Mandya: Unlike in the rest of the country, the young are driving the Covid-19 surge in Mandya district, the fertile Kaveri basin of Karnataka that is home to a prosperous and vocal paddy and sugarcane farming community.
According to data with the Mandya administration, those in the 21-40 age group account for nearly half of the Covid-19 cases in Mandya district.
While ThePrint was not able to collate data for the rest of Karnataka, the Mandya figures are in contrast to the national numbers. In April, the Modi government said older people were still more vulnerable than the youth in the current wave. At a Covid-19 briefing, the Indian Council of Medical Research (ICMR) Director-General Balram Bhargava said the mean age of Covid-19 patients in the second wave was 48.9 years, as opposed to the 50.4 years in the first wave, dispelling the notion that the young were getting more infected in the current pandemic phase.
In Mandya, the data shows a dramatic surge in the second wave of the pandemic, primarily driven by those below 40 years of age.
According to the data, for nearly a year between 7 April 2020 and 31 March 2021, the district had reported 20,035 cases.
But in just the nearly two months since — from 1 April to 24 May — the district has recorded 36,341 cases, a 181 per cent increase. In the same period, the district has registered 258 deaths.
Of the 36,341 cases, 45.5 per cent or 16,541 people are those in the 21-40 age group.
According to information provided by the district, 8,012 of those who tested positive are in the 21-30 age group, while 8,529 are in the 31-40 age group (see box).
There have also been 1,219 cases in the 0-10 age group and 3,308 cases in the 11-20 age group. In contrast, there have been 8,382 cases, or 23 per cent in this wave, in the 50+ age group.
A Mandya district official said one of the reasons could be that the young continued to remain outside in this Covid-19 wave.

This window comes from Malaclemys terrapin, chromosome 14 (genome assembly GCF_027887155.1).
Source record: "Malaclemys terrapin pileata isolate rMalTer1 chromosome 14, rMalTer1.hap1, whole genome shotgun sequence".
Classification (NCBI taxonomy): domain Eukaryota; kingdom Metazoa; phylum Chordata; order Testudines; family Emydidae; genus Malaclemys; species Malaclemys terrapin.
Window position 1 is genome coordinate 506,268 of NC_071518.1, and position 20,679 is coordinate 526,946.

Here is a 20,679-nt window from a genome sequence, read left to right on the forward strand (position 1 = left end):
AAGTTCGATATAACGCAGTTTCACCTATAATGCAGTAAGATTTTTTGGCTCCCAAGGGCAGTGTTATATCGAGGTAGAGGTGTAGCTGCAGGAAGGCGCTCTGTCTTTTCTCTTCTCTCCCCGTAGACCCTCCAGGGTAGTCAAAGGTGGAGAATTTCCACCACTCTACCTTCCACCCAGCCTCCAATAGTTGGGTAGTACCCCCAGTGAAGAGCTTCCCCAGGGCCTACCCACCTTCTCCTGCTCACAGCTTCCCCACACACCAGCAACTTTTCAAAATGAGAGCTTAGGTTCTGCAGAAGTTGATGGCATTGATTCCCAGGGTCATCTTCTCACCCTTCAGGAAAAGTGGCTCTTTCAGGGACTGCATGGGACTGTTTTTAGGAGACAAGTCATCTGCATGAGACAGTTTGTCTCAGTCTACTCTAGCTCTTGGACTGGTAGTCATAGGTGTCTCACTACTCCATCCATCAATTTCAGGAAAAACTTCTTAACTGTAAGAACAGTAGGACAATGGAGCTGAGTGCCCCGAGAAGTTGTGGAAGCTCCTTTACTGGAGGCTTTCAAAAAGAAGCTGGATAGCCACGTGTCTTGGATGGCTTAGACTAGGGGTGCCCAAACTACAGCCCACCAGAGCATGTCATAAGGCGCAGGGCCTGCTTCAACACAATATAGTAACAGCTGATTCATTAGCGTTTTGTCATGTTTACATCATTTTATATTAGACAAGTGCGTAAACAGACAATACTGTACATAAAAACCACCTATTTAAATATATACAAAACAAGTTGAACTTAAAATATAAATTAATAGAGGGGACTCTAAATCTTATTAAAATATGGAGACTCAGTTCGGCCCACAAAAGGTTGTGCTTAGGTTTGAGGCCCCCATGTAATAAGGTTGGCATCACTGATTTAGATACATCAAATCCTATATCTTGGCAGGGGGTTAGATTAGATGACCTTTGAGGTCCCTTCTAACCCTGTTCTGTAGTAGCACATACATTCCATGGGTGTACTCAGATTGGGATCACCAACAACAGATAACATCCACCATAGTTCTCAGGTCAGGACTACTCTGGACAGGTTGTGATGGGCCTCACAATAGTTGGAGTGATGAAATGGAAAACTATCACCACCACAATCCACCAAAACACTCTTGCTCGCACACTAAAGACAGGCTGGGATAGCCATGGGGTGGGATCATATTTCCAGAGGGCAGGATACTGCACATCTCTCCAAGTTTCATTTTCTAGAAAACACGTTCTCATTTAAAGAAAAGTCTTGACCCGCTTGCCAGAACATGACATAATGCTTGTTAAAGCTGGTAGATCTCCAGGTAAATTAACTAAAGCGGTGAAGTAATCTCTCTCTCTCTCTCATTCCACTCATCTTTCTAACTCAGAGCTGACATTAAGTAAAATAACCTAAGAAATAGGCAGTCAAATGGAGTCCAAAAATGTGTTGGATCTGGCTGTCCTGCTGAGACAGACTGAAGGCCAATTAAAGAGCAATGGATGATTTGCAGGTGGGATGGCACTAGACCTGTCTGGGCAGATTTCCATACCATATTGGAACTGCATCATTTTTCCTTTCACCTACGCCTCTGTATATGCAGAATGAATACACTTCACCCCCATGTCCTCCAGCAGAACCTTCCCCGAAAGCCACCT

“In the last wave everything was shut and people remained inside. In this wave, people especially the young ones continued to work and hence more have got infected,” the official said. “We are now conducting surveys to identify the infection at an earlier stage so that they can be treated.”
Mandya Deputy Commissioner S. Aswathi said another possible reason could be the low vaccination rates in the 18-45 age category, which only began recently.
“This, however, is just an assumption. We have not conducted any studies so far,” she said.
Strict lockdown in place
With younger people accounting for the bulk of the positive cases, the Mandya administration has now imposed a strict complete lockdown in the district to ensure that people stay at home.
Under the new rules, which came into effect Tuesday, there will be a total lockdown on four days of the week (not continuous), during which time only medical stores will be allowed to remain open.
“Every two days in a row we will have a complete lockdown, followed by a day when it will be relaxed. Following this, we would have a lockdown for another two days,” Mandya DC S. Aswathi told ThePrint. “Otherwise, we see a lot of people moving around every day.”